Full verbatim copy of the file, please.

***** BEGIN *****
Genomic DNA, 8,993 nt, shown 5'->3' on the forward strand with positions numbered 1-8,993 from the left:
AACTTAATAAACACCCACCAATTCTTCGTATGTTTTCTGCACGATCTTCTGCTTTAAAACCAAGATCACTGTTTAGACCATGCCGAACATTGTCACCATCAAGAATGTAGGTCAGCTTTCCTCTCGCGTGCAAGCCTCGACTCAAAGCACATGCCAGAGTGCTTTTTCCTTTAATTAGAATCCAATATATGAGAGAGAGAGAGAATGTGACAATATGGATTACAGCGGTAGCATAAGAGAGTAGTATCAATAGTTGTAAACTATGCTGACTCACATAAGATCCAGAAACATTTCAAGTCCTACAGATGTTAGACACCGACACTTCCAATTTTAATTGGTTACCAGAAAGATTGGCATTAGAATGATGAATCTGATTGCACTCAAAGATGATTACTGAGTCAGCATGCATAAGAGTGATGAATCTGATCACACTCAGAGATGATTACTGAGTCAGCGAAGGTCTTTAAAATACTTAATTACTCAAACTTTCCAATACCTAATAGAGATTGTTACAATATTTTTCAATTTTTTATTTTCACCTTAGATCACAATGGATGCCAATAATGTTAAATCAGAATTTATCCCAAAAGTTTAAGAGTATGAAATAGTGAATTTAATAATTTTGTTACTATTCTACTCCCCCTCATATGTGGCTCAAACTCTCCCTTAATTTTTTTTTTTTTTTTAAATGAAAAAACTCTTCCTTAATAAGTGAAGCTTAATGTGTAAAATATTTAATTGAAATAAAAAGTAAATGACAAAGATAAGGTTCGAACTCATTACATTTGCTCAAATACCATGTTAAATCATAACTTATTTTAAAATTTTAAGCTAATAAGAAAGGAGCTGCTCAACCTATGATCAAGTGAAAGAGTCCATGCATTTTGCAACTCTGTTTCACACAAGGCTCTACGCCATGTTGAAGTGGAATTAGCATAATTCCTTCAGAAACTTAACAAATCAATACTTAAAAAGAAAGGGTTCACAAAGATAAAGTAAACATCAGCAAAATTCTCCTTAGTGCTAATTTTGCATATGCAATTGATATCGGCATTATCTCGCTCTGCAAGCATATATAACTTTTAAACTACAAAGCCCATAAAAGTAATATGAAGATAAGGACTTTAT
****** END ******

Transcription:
Genomic DNA, 8,993 nt, shown 5'->3' on the forward strand with positions numbered 1-8,993 from the left:
AACTTAATAAACACCCACCAATTCTTCGTATGTTTTCTGCACGATCTTCTGCTTTAAAACCAAGATCACTGTTTAGACCATGCCGAACATTGTCACCATCAAGAATGTAGGTCAGCTTTCCTCTCGCGTGCAAGCCTCGACTCAAAGCACATGCCAGAGTGCTTTTTCCTTTAATTAGAATCCAATATATGAGAGAGAGAGAGAATGTGACAATATGGATTACAGCGGTAGCATAAGAGAGTAGTATCAATAGTTGTAAACTATGCTGACTCACATAAGATCCAGAAACATTTCAAGTCCTACAGATGTTAGACACCGACACTTCCAATTTTAATTGGTTACCAGAAAGATTGGCATTAGAATGATGAATCTGATTGCACTCAAAGATGATTACTGAGTCAGCATGCATAAGAGTGATGAATCTGATCACACTCAGAGATGATTACTGAGTCAGCGAAGGTCTTTAAAATACTTAATTACTCAAACTTTCCAATACCTAATAGAGATTGTTACAATATTTTTCAATTTTTTATTTTCACCTTAGATCACAATGGATGCCAATAATGTTAAATCAGAATTTATCCCAAAAGTTTAAGAGTATGAAATAGTGAATTTAATAATTTTGTTACTATTCTACTCCCCCTCATATGTGGCTCAAACTCTCCCTTAATTTTTTTTTTTTTTTTAAATGAAAAAACTCTTCCTTAATAAGTGAAGCTTAATGTGTAAAATATTTAATTGAAATAAAAAGTAAATGACAAAGATAAGGTTCGAACTCATTACATTTGCTCAAATACCATGTTAAATCATAACTTATTTTAAAATTTTAAGCTAATAAGAAAGGAGCTGCTCAACCTATGATCAAGTGAAAGAGTCCATGCATTTTGCAACTCTGTTTCACACAAGGCTCTACGCCATGTTGAAGTGGAATTAGCATAATTCCTTCAGAAACTTAACAAATCAATACTTAAAAAGAAAGGGTTCACAAAGATAAAGTAAACATCAGCAAAATTCTCCTTAGTGCTAATTTTGCATATGCAATTGATATCGGCATTATCTCGCTCTGCAAGCATATATAACTTTTAAACTACAAAGCCCATAAAAGTAATATGAAGATAAGGACTTTAT